Disciplinary / Dismissal Procedures 

October, 2005 - Barry Walsh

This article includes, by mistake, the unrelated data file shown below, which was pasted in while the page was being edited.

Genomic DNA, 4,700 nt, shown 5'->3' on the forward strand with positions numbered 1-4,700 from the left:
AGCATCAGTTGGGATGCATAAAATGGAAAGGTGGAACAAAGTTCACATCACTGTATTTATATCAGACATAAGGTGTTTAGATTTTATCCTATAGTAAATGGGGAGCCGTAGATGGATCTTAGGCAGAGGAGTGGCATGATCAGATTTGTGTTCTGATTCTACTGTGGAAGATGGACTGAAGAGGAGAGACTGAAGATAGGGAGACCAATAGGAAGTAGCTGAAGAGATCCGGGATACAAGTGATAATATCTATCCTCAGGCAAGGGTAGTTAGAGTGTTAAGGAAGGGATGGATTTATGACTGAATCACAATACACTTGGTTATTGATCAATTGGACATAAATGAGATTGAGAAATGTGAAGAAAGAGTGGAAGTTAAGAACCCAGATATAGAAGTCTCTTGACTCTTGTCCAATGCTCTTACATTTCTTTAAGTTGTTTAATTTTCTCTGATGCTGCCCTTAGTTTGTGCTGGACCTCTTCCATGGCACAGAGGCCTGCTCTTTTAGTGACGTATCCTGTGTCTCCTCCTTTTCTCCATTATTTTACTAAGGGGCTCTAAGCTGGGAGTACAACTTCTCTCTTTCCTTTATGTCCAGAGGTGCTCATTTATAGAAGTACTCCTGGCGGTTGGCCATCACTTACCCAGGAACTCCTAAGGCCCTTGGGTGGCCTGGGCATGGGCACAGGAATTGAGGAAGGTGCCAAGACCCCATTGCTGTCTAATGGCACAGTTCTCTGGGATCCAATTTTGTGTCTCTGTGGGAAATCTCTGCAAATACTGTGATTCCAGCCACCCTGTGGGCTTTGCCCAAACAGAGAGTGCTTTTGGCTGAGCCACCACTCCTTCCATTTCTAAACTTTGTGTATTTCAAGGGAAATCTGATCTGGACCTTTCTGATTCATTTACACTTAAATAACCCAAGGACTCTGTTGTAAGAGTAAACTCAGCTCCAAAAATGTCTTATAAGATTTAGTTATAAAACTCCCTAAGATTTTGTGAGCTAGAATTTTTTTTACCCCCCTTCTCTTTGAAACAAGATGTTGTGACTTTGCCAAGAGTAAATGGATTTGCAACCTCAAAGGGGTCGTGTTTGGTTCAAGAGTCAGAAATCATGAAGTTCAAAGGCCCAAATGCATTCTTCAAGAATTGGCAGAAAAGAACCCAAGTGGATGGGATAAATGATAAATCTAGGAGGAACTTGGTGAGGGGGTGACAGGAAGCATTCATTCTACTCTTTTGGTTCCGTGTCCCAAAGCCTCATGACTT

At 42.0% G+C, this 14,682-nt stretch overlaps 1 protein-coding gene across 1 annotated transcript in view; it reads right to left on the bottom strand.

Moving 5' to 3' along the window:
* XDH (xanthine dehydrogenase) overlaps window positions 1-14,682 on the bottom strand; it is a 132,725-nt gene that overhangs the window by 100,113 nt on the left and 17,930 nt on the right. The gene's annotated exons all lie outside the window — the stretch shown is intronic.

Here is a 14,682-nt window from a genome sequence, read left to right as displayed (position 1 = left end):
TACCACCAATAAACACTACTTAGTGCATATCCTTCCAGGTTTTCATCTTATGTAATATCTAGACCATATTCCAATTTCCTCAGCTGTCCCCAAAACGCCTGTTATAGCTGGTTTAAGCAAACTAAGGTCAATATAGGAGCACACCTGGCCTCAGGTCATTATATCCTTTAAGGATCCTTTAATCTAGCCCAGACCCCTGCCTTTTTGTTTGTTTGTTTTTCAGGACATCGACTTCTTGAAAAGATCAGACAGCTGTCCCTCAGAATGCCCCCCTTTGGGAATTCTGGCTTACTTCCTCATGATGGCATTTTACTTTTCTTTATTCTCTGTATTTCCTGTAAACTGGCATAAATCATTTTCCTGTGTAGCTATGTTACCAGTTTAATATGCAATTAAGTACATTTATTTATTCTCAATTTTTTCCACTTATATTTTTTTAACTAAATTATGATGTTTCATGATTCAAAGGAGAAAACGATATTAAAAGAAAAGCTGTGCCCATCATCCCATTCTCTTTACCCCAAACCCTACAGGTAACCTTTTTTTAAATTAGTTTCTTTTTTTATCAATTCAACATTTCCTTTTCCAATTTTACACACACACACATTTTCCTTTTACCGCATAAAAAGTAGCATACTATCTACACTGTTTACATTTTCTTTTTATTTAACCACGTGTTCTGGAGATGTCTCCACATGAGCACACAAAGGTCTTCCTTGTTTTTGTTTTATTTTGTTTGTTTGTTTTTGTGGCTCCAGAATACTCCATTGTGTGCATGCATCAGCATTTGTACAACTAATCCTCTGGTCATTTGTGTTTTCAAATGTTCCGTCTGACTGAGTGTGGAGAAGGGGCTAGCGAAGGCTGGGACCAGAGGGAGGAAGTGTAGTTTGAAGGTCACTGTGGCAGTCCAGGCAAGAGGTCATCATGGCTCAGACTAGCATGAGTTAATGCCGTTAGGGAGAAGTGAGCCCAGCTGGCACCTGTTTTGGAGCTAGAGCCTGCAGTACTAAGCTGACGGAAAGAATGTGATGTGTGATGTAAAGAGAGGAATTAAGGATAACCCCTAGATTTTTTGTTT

Disciplinary investigations are becoming a minefield for employers, particularly where dismissal is a real likelihood. To stand over any dismissal, an employer must have both: a good substantive reason for that dismissal and followed fair procedures in reaching the decision to dismiss Recent legal decisions confirm yet again that employers can incur legal liability where they have failed to follow fair procedures, even where the underlying incident is in principle a “dismissible” offence. If an employee has not been afforded due process there will be strong grounds for an unfair dismissal claim. A Code of Practice on Disciplinary Procedures has been published by the Labour Relations Commission and can be found at www.lrc.ie . That Code is a benchmark for employers. However every case is different and can have its own unique requirements and the Code may have to be adapted where appropriate. There are some general ground rules. While by no means exhaustive, following these will go a long way to ensuring fair procedures have been applied. Not observing any one of these rules could be enough to trip up the employer and leave it exposed to a dismissal claim. Take Your Time! One of the most common failings in any investigation is that the employer rushes its decision. The old adage “act in haste, repent at leisure” applies. In the aftermath of disciplinary incidents, the natural inclination can be to act quickly and decisively. However, taking decisions without following a patient, formal process can be fatal to defending any future claim. Employees should be given adequate notice of disciplinary meetings, which may often require a number of days. Furthermore, if an employee seeks more time to prepare their case either before or during a disciplinary meeting, this should generally be granted. Finally, on completion of the investigation, excessively quick deliberations should be avoided. Employers should reserve their decision in order to carefully consider all the evidence gathered. Allow Employee representation When commencing investigations, employees should be advised of their right to be represented during the process, particularly where there is a real risk of dismissal. Traditionally the option was to have a work colleague present. However current best practice is to also allow union officials or lawyers (at the employee’s cost) represent employees. This will stand to the employer in defending any future claim. This should be confirmed in writing at the beginning of the process. Attendance by union representatives/lawyers at a disciplinary meeting should not intimidate employers. The critical thing is that the employer remain in control of the process and, within reason, not allow the representative to dictate how matters proceed. Allow Employees to give their side of the story It is essential that the employee under investigation is provided with a full opportunity to present their version of events. Accordingly they must be provided with all the relevant information on the allegations against them in order to prepare their case. Copies of witness statements, complaints and sometimes reports should be provided to the employee. In cases where the investigation turns on the evidence of a witness/complainant, the employee under investigation may seek the right to face his accuser and question that person. This can occasionally lead to complications. In bullying and harassment investigations, for example, the employer will have to balance the rights of the accused against its duty to the person alleging harassment. In essence, an employer must seek the employee’s informed response to the allegations, consider that response carefully, and be seen to do so. Provide for an Appeal For anyone other than very small scale employers, an appeal procedure should exist. In particular, someone not previously involved in conducting the disciplinary procedure should be selected to hear any appeal by the employee from the initial disciplinary decision. This should be borne in mind by the employer when appointing the person to conduct the initial investigation. The appeal should be before at least an equivalent or ideally a higher level of management. Occasionally managers from related branches or elsewhere in the employer’s group may need to step in to handle appeals. Of course, for smaller scale employers it may be difficult to provide for an appeal, but where at all possible that option should be provided. Don’t prejudge! A disciplinary investigation should be conducted as a fact finding/information gathering exercise. An employer should be at pains to ensure that it says and does nothing during the investigation process to suggest it has already made its mind up. It is essential to maintain an open mind, both in reality and in terms of perception. The employee should be informed that no decision will be made until all the relevant information has been considered by the employer. Loose comments at meetings must be avoided and correspondence during the process should avoid suggesting that any predetermination has taken place. Employers can be tripped up by procedural requirements, but a measured approach as described above can go a long way to minimising risks.


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